Imagine the following data at some part of the grid:

enter image description here

The estimated line is the average value of available lines.
The problem is nothing keeps from the jumps when observing the data over the axis (Spatially in 2D).
There are jumps which should be suppressed.

The way to suppress this is to add some kind of of spatial regularization.
In the synthetic case I built I added an assumption which should hold for the dat you have as well.
While their base values can be different due to different lightening conditions the spatial behavior should be similar.
Namely the local gradients should be similar.

This gives us something to use.
Specifically we force the derivative of the solution to have similar derivative of the input signals which doesn't happen above.

In order to do so we can build the following optimization problem:

$$ \arg \min_{\boldsymbol{x}} \frac{1}{2} \sum_{i} {\left\| \boldsymbol{x} - \boldsymbol{y}_{i} \right\|}_{2}^{2} + \frac{\lambda}{2} \sum_{i} {\left\| \boldsymbol{D} \boldsymbol{x} - \boldsymbol{D} \boldsymbol{y}_{i} \right\|}_{2}^{2} $$

Where $ \boldsymbol{D} $ is the finite difference operator.

Basically we demand both the output value to be an average and the gradient to be an average.

enter image description here

Remarks:

  • The problem is convex, hence the process of solving it should be pretty robust.
  • You may be creative with the form above. For instance, you require equality and not only averaging of the gradient.
  • For 2D you should have a term for each of the gradient directions.
  • For color images you may do it per channel or build a vectroized form.

The problem, even in 2D, is very easy to solve.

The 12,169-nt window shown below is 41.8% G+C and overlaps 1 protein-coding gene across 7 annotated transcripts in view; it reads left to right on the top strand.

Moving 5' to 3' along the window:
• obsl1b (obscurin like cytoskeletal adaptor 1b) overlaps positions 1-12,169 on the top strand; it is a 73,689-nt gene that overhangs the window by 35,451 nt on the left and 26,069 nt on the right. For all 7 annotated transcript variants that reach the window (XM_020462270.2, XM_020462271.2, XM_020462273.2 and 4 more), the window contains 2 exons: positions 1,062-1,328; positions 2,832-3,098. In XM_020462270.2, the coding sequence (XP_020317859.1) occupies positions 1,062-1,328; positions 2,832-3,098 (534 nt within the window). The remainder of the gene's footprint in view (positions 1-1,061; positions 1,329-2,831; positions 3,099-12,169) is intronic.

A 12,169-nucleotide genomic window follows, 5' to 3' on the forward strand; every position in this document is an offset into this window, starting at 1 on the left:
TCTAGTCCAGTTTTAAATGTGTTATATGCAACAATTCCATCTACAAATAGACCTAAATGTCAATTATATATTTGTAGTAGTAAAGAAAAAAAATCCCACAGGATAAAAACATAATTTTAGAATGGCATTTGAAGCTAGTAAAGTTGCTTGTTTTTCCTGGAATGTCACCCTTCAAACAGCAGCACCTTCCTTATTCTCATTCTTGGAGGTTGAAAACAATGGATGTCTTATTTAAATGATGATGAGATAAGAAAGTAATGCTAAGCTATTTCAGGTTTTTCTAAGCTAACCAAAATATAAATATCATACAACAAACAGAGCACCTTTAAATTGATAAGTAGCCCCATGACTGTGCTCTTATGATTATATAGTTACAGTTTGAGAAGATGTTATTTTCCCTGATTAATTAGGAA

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  • $\begingroup$ This discontinuities do yield creases and your solution would handle that. Nice. I'll need to ponder it some more. $\endgroup$
    – wcochran
    Jul 14, 2023 at 0:09
  • $\begingroup$ Nice! I learned something here! $\endgroup$ Jul 14, 2023 at 3:02
  • $\begingroup$ @CrisLuengo, How would you define the directional derivative over RGB image? I know the work in the context of PDE (David Tschumperl´ - Fast Anisotropic Smoothing of Multi Valued Images using Curvature-Preserving PDE’s), I wonder if there is a measure which works under ${L}_{2}$ norm which is more advanced then just take all 3 vectors. $\endgroup$
    – Royi
    Jul 14, 2023 at 7:52
  • $\begingroup$ That is something that doesn’t have a solution, as far as I know. The Jacobian is the generalization of the gradient to vector functions, but that is just the gradient of each channel as rows of a matrix. It doesn’t really simplify things… $\endgroup$ Jul 14, 2023 at 12:48
  • $\begingroup$ Yea, I know the Jacobian, problem is under Frobenious Norm it will be just like working per channel. I am looking for something that have a real vector field like meaning. $\endgroup$
    – Royi
    Jul 14, 2023 at 13:03